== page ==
This Ship Has Sailed…But We Still Get to do Exciting Science!

It was April 2020 when I was informed that I was selected to sail with Expedition 395. Getting onboard an IODP drill ship is a dream for every paleoceanographer, so I was overly excited to hear the news. But I was also a bit worried… See, a few months before, I was also selected to sail with Expedition 387, before it got postponed for other reasons (it was not always about Covid!). I had therefore already been through a round of excitement and disappointment, which inevitably made me a bit more cautious with my enthusiasm. On my email to my supervisor, I wrote: “I received the invitation to sail! I had a small déjà vu; I hope it works this time.” 

Did it work? Well, yes and no. And certainly not straight away.

The pandemic was back then only beginning, making all kinds of travel difficult. The spread of the virus became a world problem, and it proved to be one of the greatest plan-ruining mechanisms of our generation [reference needed]. This led to the postponement of Expedition 395, just few weeks before the official departure day. 

“The score is 0/2 for my first expeditions. I must be breaking some kind of record here.” I remember thinking. 

I was frustrated, thinking that a big opportunity was lost (“Greek drama” at its finest) and that there was no way I am getting this kind of chance again soon. After spending some days in the “cancelled fun” void, I thought that it would be a good idea to put things in perspective and see the bigger picture. So, I managed to look around me and see what this pandemic had really been for people close to me, family members, friends and generally for the whole world. Instantly, the idea of me thinking that I was unlucky started looking almost insulting. Ultimately, I started thinking:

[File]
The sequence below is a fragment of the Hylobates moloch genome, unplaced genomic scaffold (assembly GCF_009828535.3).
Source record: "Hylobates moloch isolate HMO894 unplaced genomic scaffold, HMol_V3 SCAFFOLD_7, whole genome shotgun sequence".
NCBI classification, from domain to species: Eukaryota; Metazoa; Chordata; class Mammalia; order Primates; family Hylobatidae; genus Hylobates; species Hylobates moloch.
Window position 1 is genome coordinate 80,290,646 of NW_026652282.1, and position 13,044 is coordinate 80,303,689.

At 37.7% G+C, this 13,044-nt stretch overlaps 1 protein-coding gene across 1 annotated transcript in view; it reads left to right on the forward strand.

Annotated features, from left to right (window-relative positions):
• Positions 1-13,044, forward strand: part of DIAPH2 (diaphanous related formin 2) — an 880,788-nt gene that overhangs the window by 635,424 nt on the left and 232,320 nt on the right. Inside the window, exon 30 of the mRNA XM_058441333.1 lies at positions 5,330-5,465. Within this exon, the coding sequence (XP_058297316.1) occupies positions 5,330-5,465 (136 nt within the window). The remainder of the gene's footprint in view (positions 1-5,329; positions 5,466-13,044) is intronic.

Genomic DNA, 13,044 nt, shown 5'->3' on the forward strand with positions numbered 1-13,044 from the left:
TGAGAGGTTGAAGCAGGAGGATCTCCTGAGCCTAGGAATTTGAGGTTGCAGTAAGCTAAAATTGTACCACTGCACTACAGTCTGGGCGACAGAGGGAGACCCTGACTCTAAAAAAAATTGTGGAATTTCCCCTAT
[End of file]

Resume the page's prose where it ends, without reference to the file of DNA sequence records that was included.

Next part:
“Imagine how this feels for all the people that have been planning this expedition for years” and “Look how patiently they insist on rescheduling it and trying to make it work.”

This was a great lesson for me and the Chief Scientists, the Staff Scientist and the rest of the participants made it even clearer. Month after month we kept the excitement alive, and I started realizing that there is much more to a big oceanographic project than getting on board the research vessel. 

Now that we have reached June 2021, our expedition (it is Expedition 395C now!) has been rescheduled and is about to begin. The decision was that in order to keep everyone safe, only the Staff Scientist and the Technical Staff will be sailing, while the rest of the scientists will be shore-based. Was this disappointing? Not anymore, for the way I think about this expedition has changed. So, focusing on the good things…

It is the first time that I will be part of an IODP Science Party, it is the first time I will participate in such a big scientific collaboration, and soon it will be the first time I will be examining the microfossils from a series of freshly drilled cores. 

After all this time and the emotional roller coaster of postponement and rescheduling, I think I learned to think of this expedition for what it really is. And that is a great opportunity for me to be part of an exciting project. 

In conclusion, our ship might have sailed without us, but the important thing is that we still get to do amazing science!

Boris Karatsolis


Jose Cuevas
Jose Cuevas is the Outreach Officer for Expedition 395C, joining us from Boston College. He has experience in marine biogeochemistry, paleoceanography, and informal science education.
More articles by: Jose Cuevas

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